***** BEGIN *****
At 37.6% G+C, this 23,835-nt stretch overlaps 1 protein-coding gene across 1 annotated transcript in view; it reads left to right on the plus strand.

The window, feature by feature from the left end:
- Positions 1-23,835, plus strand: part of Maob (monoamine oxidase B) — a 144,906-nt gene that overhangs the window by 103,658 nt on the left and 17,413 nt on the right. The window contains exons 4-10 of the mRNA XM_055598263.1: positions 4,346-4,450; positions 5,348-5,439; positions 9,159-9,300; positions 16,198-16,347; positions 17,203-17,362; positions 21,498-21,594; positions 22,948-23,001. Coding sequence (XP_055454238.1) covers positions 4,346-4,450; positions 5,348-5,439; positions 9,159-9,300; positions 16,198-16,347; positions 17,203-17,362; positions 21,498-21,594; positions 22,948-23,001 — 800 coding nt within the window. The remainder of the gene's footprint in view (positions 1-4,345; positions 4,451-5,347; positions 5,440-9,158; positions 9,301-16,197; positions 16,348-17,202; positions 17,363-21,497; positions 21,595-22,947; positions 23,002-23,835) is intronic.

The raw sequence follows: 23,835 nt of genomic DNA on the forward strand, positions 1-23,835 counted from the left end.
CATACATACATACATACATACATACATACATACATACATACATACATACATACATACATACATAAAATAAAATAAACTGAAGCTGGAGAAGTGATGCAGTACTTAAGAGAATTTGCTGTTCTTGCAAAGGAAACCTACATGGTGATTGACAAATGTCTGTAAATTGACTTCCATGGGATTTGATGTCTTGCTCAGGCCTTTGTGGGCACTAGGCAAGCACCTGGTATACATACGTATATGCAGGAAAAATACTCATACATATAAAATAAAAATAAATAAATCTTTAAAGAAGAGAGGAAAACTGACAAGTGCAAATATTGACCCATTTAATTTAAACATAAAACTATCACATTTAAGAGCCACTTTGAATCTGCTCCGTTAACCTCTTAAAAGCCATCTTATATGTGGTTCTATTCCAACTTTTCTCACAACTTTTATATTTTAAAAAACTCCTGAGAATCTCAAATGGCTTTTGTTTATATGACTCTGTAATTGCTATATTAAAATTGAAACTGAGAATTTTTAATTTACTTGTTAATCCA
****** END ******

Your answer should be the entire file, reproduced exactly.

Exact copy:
At 37.6% G+C, this 23,835-nt stretch overlaps 1 protein-coding gene across 1 annotated transcript in view; it reads left to right on the plus strand.

The window, feature by feature from the left end:
- Positions 1-23,835, plus strand: part of Maob (monoamine oxidase B) — a 144,906-nt gene that overhangs the window by 103,658 nt on the left and 17,413 nt on the right. The window contains exons 4-10 of the mRNA XM_055598263.1: positions 4,346-4,450; positions 5,348-5,439; positions 9,159-9,300; positions 16,198-16,347; positions 17,203-17,362; positions 21,498-21,594; positions 22,948-23,001. Coding sequence (XP_055454238.1) covers positions 4,346-4,450; positions 5,348-5,439; positions 9,159-9,300; positions 16,198-16,347; positions 17,203-17,362; positions 21,498-21,594; positions 22,948-23,001 — 800 coding nt within the window. The remainder of the gene's footprint in view (positions 1-4,345; positions 4,451-5,347; positions 5,440-9,158; positions 9,301-16,197; positions 16,348-17,202; positions 17,363-21,497; positions 21,595-22,947; positions 23,002-23,835) is intronic.

The raw sequence follows: 23,835 nt of genomic DNA on the forward strand, positions 1-23,835 counted from the left end.
CATACATACATACATACATACATACATACATACATACATACATACATACATACATACATACATAAAATAAAATAAACTGAAGCTGGAGAAGTGATGCAGTACTTAAGAGAATTTGCTGTTCTTGCAAAGGAAACCTACATGGTGATTGACAAATGTCTGTAAATTGACTTCCATGGGATTTGATGTCTTGCTCAGGCCTTTGTGGGCACTAGGCAAGCACCTGGTATACATACGTATATGCAGGAAAAATACTCATACATATAAAATAAAAATAAATAAATCTTTAAAGAAGAGAGGAAAACTGACAAGTGCAAATATTGACCCATTTAATTTAAACATAAAACTATCACATTTAAGAGCCACTTTGAATCTGCTCCGTTAACCTCTTAAAAGCCATCTTATATGTGGTTCTATTCCAACTTTTCTCACAACTTTTATATTTTAAAAAACTCCTGAGAATCTCAAATGGCTTTTGTTTATATGACTCTGTAATTGCTATATTAAAATTGAAACTGAGAATTTTTAATTTACTTGTTAATCCA